Getting a German Shepherd dog may seem like a no-brainer given the breed’s positive qualities. The GSD is known for being very smart, loyal, protective, and active. But do you really know what you are getting into if and when you adopt a German Shepherd puppy?
Taking care of a German Shepherd dog is no walk in the park. Below are some of the truths about German Shepherd puppies that you have to realize:
- A German Shepherd puppy can be aloof and suspicious of people he doesn’t know.
German Shepherd Dogs are not like the Golden Retriever who can be very fond of other people. GSDs are aloof by nature. To be blunter about it, they can even be very suspicious of strangers. If you want a German Shepherd puppy to be well-behaved, you must expose him to many places, people, and experiences. Obedience training is critical training a German Shepherd puppy should be teach. Why? This training will german shepherd to be more respectful and less aggressive with other people and pets.
- They shed a lot.
German Shepherd Dogs are often jokingly referred to as the German Shedders. And that’s because they shed a lot. They have a double coat which means two times more fur to end up on the floor and sofa. So better invest in a good vacuum cleaner in the event that you adopt a German Shepherd puppy.
- German Shepherds love to follow their human companions all the time.
German Shepherd Dogs are busybodies who want to know where their human parents or companions are doing at all times. They are practically the canine bodyguards who will follow you everywhere– even right in your own bathroom. So if you hate it when someone follows you, then you might want to reconsider your plan of getting a German Shepherd puppy.
- German Shepherd Dogs demand attention.
Sure, the German Shepherd dog can be aloof at times but he covets attention from his human companions most of the time. He can easily become bored and frustrated if he is always alone. The same goes if he is ignored by his family. You don’t want to get a German Shepherd puppy or dog angry as he would express his frustration in different ways like chewing and barking. Are you always out of the house? Too busy to find time to play with your pets? If you answered ‘yes’ to these questions, then the German Shepherd may not be the best canine pet for you.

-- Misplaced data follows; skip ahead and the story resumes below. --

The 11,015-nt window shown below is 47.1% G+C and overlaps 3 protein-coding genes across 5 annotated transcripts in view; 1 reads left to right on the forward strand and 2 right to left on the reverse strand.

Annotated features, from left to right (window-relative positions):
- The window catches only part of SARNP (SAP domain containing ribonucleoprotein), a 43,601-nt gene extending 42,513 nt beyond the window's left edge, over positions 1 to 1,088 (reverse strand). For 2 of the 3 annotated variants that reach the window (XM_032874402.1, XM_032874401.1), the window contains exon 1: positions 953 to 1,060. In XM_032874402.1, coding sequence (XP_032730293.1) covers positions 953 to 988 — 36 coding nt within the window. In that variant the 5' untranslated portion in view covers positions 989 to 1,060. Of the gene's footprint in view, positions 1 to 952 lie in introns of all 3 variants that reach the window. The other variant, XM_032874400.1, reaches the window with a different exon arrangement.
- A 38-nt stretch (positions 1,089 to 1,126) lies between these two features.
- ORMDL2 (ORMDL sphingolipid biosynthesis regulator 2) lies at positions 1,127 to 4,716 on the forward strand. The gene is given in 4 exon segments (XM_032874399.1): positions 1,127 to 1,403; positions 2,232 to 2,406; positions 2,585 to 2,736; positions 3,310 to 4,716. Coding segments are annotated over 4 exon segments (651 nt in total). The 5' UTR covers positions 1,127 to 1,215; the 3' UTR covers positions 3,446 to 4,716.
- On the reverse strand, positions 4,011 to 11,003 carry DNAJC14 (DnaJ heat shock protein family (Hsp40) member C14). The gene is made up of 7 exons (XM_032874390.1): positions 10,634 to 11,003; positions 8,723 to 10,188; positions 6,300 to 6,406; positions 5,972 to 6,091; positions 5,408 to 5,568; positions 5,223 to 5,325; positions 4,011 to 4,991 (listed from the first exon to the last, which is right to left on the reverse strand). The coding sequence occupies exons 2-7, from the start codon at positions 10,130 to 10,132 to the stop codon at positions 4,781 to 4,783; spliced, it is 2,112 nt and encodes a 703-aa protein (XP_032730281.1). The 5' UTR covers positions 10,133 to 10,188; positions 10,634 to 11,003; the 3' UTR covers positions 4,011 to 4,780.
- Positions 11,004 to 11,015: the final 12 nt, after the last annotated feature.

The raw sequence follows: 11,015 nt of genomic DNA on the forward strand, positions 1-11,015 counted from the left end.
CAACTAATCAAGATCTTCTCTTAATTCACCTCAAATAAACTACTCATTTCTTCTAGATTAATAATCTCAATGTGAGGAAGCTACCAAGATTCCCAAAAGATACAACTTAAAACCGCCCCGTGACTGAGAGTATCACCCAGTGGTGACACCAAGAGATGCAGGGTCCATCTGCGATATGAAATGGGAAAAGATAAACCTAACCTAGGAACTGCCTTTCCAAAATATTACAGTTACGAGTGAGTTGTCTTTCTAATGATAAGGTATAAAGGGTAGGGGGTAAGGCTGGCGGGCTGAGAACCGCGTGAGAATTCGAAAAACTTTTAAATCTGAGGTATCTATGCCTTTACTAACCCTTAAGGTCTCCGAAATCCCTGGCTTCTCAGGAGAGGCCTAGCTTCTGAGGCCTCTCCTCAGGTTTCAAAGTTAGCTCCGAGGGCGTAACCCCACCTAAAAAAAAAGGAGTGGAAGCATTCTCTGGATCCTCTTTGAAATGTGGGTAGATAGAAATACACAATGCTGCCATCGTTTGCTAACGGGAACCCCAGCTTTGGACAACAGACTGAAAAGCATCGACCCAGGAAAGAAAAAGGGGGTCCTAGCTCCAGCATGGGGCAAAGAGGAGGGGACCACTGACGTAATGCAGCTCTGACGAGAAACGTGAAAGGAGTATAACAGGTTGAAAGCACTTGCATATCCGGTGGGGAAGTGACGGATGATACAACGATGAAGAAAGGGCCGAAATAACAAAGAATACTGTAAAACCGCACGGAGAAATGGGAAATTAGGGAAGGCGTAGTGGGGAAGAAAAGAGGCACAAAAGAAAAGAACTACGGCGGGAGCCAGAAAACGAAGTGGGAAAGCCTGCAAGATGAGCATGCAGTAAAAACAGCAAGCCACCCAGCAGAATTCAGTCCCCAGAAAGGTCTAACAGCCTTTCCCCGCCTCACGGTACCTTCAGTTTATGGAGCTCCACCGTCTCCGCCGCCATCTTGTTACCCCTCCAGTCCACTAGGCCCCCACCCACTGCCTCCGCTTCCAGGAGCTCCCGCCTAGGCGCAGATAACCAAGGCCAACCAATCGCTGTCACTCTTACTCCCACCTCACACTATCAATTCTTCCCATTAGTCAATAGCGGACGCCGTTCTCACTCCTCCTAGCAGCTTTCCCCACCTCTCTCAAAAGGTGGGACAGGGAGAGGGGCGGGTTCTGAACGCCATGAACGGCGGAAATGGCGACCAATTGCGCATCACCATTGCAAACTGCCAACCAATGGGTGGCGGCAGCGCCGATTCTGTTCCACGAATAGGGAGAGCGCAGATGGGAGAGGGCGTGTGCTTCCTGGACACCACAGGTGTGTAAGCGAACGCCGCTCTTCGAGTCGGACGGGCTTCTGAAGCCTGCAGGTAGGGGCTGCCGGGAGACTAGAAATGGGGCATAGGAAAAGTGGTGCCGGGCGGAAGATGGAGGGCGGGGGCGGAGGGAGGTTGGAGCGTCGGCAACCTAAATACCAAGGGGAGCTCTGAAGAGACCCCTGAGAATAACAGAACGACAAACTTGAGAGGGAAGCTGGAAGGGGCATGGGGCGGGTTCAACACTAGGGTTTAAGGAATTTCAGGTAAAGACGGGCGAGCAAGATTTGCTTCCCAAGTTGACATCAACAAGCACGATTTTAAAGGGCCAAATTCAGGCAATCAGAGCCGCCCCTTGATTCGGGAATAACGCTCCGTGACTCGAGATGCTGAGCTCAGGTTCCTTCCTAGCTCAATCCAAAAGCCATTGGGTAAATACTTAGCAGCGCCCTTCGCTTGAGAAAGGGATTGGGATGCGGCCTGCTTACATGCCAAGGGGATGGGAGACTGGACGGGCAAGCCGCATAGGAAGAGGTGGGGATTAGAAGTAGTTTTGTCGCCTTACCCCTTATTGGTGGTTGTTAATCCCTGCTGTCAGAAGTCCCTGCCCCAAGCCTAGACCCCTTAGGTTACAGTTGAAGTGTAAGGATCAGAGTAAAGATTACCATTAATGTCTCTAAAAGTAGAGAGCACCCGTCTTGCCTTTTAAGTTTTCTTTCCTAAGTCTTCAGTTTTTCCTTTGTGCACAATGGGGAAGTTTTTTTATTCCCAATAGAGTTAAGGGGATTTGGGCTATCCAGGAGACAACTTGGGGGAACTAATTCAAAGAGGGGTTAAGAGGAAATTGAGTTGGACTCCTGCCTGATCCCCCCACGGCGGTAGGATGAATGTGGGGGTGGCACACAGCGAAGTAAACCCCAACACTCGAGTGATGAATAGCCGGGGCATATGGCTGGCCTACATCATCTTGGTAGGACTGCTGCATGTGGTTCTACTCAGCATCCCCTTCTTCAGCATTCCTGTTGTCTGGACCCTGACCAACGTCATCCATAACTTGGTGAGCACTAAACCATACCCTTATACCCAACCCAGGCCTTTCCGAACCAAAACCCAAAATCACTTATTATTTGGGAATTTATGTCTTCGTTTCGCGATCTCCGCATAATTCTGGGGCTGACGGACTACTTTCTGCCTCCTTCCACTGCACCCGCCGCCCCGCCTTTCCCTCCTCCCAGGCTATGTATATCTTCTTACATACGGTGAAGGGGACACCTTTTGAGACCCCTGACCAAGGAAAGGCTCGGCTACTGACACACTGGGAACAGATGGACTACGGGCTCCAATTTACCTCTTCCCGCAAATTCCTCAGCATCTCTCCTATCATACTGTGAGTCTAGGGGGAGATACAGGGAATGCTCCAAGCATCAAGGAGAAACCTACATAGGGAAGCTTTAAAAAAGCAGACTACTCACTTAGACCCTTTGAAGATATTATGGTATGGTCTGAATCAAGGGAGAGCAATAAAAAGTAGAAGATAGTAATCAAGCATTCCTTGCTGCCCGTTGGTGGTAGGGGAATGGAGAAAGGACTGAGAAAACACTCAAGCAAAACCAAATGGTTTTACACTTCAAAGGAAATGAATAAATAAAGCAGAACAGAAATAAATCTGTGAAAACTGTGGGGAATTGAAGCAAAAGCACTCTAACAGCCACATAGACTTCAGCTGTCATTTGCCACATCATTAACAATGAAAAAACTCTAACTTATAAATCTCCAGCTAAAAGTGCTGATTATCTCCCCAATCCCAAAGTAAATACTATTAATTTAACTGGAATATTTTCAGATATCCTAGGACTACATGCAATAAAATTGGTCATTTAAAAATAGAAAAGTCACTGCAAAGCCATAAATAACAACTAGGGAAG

- German Shepherd puppies will grow big eventually.
German Shepherd puppies look cute and adorable. But they will eventually grow big after a few months. Thus, you should also consider if you have the space in your home to accommodate such a big and active canine.
Remember that a German Shepherd dog can grow up to 2 feet, 2 inches tall and weigh up to 95 pounds. He is no small dog in every sense of the word. If you live in an apartment or studio, you may not have enough space for your German Shepherd dog to walk around.
- Except for excessive shedding, German Shepherds are relatively easy to maintain
Sure, German Shepherd dogs will shed fur all year long. But you won’t have to bathe a German Shepherd puppy daily because doing so would strip the coat of essential oil. And you don’t really have to bathe him that often because German Shepherds are generally clean and odor-free. Brushing his teeth can help keep his teeth and gums in good condition; while providing him dental chew toys can lower the risks of tartar buildup.
Now that you’ve learned these six truths about German Shepherd Dogs, assess your preparedness and capacity to provide the essential things needed by this dog breed before pursuing your plan of adopting a German Shepherd puppy.